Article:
List of All Financial Key Ratios And When to Use Them

Last updated: Jul 3, 2022

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Key ratios are used to evaluate stocks and are often the first and easiest step in doing a fundamental analyst or a stock valuation in general.

Why use key ratios? A Multiplier Approach is the fastest and first step toward evaluating a company.

And can give a quick insight into if the company is even worth our time to do a deeper analysis or if we should ignore it.

Every great investor has used at least some key ratios in their strategies. So Key Ratios are fundamental to know for everyone before buying stocks.

Remember no single financial key ratio can tell the whole story and more is needed to tell the whole story. They all have pros and cons.

I know the basic key ratios why do I need to know more?

Every company writes stuff based on what suits their needs the best. This is why it can make sense to ignore some of them.

The more “advanced” key ratios do that and ignore some of the information.

But at the same time, it can make their ratios look even better. This is why it’s important to compare some key ratios to different once that try to calculate the same thing.

Any single ratio can show a misleading picture of the company.

Different kinds of price

Market Value

Market Value Per Share = Current Stock Price (P)

Is found by going to any financial website and putting in the company name or ticker

Market Cap = Share * Number of Shares

EV Enterprice Value

EV = Market Capitalization + Market Value of Debt – Cash and Equivalents


EV = Market Cap + Net Debt

So stock price + debt - cash.

Time Periods:

Current or Trailing

When referring to the current or trailing key ratio it means in the past 12 months.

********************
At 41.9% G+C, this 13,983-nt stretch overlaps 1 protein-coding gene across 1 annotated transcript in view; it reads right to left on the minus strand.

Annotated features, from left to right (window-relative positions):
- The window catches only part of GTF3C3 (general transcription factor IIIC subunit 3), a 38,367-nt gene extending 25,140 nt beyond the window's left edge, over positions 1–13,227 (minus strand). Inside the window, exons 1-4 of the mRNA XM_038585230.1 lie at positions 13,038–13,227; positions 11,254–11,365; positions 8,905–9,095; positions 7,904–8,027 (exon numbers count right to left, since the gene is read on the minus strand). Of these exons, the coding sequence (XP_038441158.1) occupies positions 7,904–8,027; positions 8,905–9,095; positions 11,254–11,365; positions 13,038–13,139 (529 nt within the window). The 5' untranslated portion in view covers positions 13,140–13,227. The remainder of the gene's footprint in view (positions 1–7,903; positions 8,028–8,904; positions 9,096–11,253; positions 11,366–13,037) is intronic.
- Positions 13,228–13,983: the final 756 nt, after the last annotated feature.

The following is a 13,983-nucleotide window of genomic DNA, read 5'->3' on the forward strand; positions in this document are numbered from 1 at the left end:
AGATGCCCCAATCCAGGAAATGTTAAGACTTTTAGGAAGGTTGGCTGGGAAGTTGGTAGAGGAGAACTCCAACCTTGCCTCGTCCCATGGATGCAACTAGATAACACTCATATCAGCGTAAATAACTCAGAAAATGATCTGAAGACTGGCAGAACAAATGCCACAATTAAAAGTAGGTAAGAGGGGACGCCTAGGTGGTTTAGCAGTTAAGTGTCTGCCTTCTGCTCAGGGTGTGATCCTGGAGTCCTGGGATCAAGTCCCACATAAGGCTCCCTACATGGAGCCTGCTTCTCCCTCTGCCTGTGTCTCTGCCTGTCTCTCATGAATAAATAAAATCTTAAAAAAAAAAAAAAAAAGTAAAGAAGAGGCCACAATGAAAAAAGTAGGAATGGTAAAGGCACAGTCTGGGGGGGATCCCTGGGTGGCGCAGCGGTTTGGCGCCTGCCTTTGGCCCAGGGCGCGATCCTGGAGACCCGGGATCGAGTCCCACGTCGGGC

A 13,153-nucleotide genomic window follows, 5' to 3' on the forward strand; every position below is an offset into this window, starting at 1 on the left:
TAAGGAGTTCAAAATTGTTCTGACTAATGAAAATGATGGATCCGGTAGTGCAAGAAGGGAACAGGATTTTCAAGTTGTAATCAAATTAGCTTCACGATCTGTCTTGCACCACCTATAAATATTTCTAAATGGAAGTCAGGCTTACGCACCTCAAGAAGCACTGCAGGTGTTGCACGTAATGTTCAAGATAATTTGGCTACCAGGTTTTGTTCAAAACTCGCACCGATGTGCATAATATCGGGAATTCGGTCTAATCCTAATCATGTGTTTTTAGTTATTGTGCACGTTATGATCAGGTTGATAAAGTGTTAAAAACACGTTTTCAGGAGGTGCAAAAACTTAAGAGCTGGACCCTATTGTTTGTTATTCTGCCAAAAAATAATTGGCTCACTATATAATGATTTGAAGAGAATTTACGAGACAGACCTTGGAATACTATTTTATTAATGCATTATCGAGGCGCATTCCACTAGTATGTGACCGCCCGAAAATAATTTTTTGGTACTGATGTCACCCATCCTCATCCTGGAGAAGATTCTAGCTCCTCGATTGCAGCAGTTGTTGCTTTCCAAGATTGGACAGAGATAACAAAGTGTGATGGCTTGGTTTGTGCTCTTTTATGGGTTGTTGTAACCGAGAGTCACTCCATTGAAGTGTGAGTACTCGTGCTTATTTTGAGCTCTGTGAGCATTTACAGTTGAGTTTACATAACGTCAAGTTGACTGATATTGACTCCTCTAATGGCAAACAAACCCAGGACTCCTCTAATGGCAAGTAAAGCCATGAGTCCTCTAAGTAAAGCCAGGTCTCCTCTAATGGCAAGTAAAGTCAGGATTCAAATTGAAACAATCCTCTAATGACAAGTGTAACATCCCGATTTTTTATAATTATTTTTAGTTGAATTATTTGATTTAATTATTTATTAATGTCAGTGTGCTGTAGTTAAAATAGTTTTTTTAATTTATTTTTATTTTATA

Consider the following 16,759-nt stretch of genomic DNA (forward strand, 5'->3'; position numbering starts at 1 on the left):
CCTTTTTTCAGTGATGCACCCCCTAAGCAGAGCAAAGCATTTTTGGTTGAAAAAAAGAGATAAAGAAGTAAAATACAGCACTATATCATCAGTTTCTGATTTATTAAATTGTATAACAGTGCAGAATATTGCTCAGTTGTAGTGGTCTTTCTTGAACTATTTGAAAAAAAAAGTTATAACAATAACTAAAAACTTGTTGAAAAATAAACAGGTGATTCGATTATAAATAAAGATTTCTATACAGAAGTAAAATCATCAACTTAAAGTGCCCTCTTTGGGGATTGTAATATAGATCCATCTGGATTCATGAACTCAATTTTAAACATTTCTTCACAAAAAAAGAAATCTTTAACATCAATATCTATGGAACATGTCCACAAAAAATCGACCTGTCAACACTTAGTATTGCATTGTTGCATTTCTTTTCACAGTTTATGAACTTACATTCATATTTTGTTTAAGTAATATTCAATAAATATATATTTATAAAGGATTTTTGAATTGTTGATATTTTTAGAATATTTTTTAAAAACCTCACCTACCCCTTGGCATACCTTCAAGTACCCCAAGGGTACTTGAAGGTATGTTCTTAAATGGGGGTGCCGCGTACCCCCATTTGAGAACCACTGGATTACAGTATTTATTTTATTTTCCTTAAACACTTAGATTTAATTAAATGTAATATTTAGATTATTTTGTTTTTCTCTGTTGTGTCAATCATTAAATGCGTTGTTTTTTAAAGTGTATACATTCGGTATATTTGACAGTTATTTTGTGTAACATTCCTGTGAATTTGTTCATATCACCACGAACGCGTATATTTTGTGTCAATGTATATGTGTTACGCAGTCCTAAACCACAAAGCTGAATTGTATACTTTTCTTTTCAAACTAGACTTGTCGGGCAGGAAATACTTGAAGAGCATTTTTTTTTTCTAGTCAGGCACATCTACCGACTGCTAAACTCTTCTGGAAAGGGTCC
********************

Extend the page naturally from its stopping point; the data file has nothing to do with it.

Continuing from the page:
Often more used.


The projected is 12 months.

Forward-ratio is riskier. Since they rely on forecasts and no one can always estimate the future.

Valuation Key Ratos


Current Stock Price (P) / Earnings Per Share (EPS)


If a company’s stock is trading for $100 and it had a EPS of $10. The P/E is calculated by $100/$10 = 10.

There are two types of P/E.

Trailing P/E = The past 12 months' EPS.

Forward P/E = 12 months projected EPS.

Trailing P/E is more used.

When to use P/E?

  • When to company has a profit.

When to not use P/E?

  • When a company has no earnings.
  • When the earnings come from an appraised valuation. Such as real estate
  • Whenever the earnings are not valued.


Price / Average EPS for x years.


The Company stock is trading for $100 and the Average EPS for 3 years is $10.

P/E = $100 / $10 = 10. The P/E is $10

When to use P/(E)x

  • When the company has earnings.

When to not use P/(E)x

  • When there are no earnings.
  • When a company has no earnings for all x years.


Price / Sales


The Company stock is trading for $100 and the sales are $10. The P/S = $100 / $10 = 10.

⇩ Lower P/S = Better

When it’s good to use:

  • When a company has any Sales
  • When a company has no earnings yet.
  • When a company has high-profit margins.

When it’s bad use P/S:

  • When a company has no sales.

Dangers of using P/S:

A company can increase its sales by increasing its prices. And while the P/S may look attractive it can be long-term bad. Since they invite more competition when increasing the prices.


Price / Book value


The company is trading for $100 and has a total book value per share of $50. P/B = $100 / $50 = 2. The P/B = 2.

This means for every $1 of book value in the company you pay $2.


  • When there’s a book value


  • When there’s a lot of intangible book value, like goodwill. Since they are easier to “guess” in the balance sheet
  • When the book value items are hard to sell. For example, a 1 billion rocket won't have many possible buyers.
  • When the book value can break down. If a rocket is too old you may need to scrap it instead of selling it.


Price / Tangible book value.


If a companies stock is trading at $100 and it’s tangiable book value is $40. P/B = $100 / $40 = 2.5.

For every $2.5 you buy a company you get $1 worth of tangible book value.


  • When there is tangible book value
  • When there's a lot of intangible book value
  • Good to compare to vs P/B.


  • It ignores intangible book value. And some companies have the majority of valuation in intangible assets.
  • Some tangible assets may be hard to sell or even need to be scrapped.
  • The intangible book value is incorrectly calculated.


Price / Earnings Before Interest and Taxes (EBIT)

Taxes vary in countries and accountant skills. Interests vary in past financial terms.

Since Interests and Taxes are not linked to the company's performance it can make sense to exclude them.

To better understand how the company is performing on its Operating Income (also known as EBIT)